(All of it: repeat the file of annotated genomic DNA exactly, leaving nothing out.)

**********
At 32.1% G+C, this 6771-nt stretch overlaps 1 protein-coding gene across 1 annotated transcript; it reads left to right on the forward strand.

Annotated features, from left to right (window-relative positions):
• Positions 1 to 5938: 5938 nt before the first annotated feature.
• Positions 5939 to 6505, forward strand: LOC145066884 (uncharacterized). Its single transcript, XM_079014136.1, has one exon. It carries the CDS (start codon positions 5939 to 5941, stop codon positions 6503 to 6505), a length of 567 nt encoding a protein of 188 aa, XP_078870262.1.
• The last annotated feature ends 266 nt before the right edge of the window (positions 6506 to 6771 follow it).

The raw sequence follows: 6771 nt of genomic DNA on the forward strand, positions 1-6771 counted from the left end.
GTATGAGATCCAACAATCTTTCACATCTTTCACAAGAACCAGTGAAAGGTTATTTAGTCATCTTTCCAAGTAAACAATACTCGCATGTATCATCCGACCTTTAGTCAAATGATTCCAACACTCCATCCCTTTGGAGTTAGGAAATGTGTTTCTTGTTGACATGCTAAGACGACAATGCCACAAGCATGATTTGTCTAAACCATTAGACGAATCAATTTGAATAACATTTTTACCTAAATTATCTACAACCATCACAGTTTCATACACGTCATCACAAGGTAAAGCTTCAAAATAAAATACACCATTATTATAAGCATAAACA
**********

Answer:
At 32.1% G+C, this 6771-nt stretch overlaps 1 protein-coding gene across 1 annotated transcript; it reads left to right on the forward strand.

Annotated features, from left to right (window-relative positions):
• Positions 1 to 5938: 5938 nt before the first annotated feature.
• Positions 5939 to 6505, forward strand: LOC145066884 (uncharacterized). Its single transcript, XM_079014136.1, has one exon. It carries the CDS (start codon positions 5939 to 5941, stop codon positions 6503 to 6505), a length of 567 nt encoding a protein of 188 aa, XP_078870262.1.
• The last annotated feature ends 266 nt before the right edge of the window (positions 6506 to 6771 follow it).

The raw sequence follows: 6771 nt of genomic DNA on the forward strand, positions 1-6771 counted from the left end.
GTATGAGATCCAACAATCTTTCACATCTTTCACAAGAACCAGTGAAAGGTTATTTAGTCATCTTTCCAAGTAAACAATACTCGCATGTATCATCCGACCTTTAGTCAAATGATTCCAACACTCCATCCCTTTGGAGTTAGGAAATGTGTTTCTTGTTGACATGCTAAGACGACAATGCCACAAGCATGATTTGTCTAAACCATTAGACGAATCAATTTGAATAACATTTTTACCTAAATTATCTACAACCATCACAGTTTCATACACGTCATCACAAGGTAAAGCTTCAAAATAAAATACACCATTATTATAAGCATAAACA